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In , if I have a command on the line, and I press Alt-# (with the cursor anywhere on the line), it adds a # to the front of the line, commenting it out, 'executes' it (which does nothing since it's now commented out), and puts it into the history. It's really useful for when I type some or all of a command and realise I need to run another command first and come back to that one later.

How can I do the same operation in ? The commenting-out isn't important: all I care about is that the command doesn't happen right now, but can be retrieved from history later.

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2 Answers 2

up vote 1 down vote accepted

Three options:

  • zsh has the keyboard shortcut Alt + Q by default that pushes the current line.

    Use it like this:

    1. Type command.

    2. Press Alt + Q.

    3. Execute othercommand.

    4. command will reappear.

    Technically, this doesn't put it in the history. Also, if you need to execute another command before command, you have to press Alt + Q again.

  • Also by default, the keyboard shortcuts Ctrl + U and Ctrl + Y cut and yank (paste) the current line.

    Use them like this:

    1. Type command.

    2. Press Ctrl + U.

    3. Execute othercommand.

    4. Press Ctrl + Y.

    5. command will reappear.

    This would work in bash as well and it uses its own clipboard, i.e., they contents of the clipboard managed by Ctrl + (Shift +) C / V and select / middle-click will remain unaltered.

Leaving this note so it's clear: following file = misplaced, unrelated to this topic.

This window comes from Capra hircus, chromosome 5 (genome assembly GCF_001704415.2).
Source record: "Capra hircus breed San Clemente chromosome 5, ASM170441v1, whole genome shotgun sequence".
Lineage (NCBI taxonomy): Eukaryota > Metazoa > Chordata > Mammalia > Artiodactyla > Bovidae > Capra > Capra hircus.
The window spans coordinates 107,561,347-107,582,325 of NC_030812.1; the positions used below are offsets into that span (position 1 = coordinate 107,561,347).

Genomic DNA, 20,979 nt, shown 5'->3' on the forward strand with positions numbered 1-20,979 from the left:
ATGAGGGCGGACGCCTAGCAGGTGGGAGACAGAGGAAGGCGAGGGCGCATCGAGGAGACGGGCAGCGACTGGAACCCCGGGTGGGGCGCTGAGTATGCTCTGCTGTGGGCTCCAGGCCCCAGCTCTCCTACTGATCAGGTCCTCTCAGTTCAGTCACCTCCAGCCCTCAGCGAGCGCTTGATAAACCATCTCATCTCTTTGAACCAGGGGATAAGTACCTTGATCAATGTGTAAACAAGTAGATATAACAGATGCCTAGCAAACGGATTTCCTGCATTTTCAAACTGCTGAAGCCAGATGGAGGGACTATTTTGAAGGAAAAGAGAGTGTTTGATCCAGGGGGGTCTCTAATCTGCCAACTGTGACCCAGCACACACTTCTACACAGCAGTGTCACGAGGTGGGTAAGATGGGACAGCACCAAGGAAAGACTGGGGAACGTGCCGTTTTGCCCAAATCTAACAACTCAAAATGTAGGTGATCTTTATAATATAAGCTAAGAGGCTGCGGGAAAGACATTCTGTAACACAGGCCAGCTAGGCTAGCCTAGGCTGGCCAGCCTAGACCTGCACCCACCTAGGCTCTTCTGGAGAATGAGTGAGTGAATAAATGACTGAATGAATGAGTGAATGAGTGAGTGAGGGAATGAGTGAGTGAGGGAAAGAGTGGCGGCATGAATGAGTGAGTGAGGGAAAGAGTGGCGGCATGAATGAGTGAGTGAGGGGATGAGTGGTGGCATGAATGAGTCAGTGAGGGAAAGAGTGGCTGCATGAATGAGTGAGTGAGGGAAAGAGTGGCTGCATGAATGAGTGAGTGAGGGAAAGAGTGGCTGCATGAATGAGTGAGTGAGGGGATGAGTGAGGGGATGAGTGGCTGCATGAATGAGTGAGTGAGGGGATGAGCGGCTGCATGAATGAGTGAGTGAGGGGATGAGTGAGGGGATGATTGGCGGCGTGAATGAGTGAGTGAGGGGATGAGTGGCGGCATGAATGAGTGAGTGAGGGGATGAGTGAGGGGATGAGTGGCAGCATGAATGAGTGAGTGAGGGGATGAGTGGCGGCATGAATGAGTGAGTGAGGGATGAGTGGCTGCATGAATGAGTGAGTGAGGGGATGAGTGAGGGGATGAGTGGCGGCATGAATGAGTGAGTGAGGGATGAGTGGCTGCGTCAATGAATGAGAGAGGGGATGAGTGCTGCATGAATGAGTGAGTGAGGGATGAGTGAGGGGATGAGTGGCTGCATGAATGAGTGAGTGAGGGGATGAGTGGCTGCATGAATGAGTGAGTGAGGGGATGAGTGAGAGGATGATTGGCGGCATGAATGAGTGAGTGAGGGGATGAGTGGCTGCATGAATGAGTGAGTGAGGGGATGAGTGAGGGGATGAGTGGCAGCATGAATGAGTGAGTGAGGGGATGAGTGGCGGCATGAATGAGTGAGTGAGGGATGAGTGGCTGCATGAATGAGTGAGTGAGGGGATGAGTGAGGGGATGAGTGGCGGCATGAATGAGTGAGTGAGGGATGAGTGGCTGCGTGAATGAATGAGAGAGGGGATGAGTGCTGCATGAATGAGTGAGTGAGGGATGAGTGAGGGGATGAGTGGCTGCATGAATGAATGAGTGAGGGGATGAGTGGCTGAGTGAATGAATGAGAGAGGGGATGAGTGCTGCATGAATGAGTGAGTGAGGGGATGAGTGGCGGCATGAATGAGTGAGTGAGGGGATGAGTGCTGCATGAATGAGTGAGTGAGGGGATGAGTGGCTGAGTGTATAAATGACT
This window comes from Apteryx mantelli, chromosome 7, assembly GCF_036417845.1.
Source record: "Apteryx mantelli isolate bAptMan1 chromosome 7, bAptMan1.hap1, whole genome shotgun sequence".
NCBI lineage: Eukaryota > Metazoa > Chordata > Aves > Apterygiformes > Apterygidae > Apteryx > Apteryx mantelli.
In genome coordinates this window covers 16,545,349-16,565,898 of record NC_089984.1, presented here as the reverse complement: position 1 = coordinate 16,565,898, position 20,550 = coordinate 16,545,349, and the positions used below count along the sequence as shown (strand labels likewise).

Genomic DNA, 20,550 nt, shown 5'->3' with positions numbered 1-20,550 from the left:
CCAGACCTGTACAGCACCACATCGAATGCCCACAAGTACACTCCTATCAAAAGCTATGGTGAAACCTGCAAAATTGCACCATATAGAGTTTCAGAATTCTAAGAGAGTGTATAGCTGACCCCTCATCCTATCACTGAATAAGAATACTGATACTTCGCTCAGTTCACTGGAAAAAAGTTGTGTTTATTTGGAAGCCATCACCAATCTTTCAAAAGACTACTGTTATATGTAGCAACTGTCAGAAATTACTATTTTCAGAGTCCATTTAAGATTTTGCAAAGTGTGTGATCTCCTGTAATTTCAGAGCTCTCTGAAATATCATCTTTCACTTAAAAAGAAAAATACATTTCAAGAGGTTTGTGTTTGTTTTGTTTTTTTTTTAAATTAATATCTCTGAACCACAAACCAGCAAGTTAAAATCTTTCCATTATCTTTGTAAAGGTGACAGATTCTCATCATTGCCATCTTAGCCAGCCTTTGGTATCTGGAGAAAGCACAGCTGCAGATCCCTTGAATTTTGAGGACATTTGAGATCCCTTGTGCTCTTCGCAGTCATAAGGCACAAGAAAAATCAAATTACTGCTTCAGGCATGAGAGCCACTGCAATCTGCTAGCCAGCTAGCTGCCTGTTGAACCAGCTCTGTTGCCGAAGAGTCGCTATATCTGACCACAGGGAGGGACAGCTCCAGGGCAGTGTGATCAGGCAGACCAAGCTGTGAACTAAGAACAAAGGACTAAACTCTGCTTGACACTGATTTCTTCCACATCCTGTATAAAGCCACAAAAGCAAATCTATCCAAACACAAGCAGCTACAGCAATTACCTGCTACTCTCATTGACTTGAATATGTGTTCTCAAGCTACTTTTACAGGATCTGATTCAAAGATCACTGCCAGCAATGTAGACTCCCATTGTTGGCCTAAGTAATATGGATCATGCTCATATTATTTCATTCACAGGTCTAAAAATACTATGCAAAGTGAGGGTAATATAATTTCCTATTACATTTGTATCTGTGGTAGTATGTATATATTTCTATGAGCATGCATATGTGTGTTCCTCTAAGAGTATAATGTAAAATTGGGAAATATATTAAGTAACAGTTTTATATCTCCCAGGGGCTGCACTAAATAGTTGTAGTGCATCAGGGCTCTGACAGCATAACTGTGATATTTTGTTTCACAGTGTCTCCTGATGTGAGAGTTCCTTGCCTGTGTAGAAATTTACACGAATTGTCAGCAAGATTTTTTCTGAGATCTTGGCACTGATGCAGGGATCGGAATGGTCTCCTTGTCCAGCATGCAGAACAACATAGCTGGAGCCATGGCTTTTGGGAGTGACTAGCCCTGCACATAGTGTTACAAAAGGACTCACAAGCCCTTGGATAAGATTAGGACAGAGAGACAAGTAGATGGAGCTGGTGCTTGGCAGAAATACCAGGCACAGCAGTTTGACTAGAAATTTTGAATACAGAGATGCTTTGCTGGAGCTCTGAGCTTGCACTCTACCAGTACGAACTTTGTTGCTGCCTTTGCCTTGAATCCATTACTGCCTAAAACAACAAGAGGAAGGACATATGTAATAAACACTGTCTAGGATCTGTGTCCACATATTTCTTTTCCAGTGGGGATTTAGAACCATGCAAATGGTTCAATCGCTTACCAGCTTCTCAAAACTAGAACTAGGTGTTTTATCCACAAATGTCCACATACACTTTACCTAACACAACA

• Last but not least, you can permanently enable comments on the command-line by executing

    echo setopt interactivecomments >> ~/.zshrc
    

    Alt + # doesn't work here, but Ctrl + A / Home, #, Enter achieves the same result.

To see all available keyboard shortcuts, execute

bindkey
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Option four (as an answer to the title of the question, not its explanation ;-):

  • print -S "this line goes to the history"

Excerpt from zshbuiltins(1): "print -S Place the results in the history list instead of on the standard output. In this case only a single argument is allowed; it will be split into words as if it were a full shell command line. The effect is similar to reading the line from a history file with the HIST_LEX_WORDS option active."

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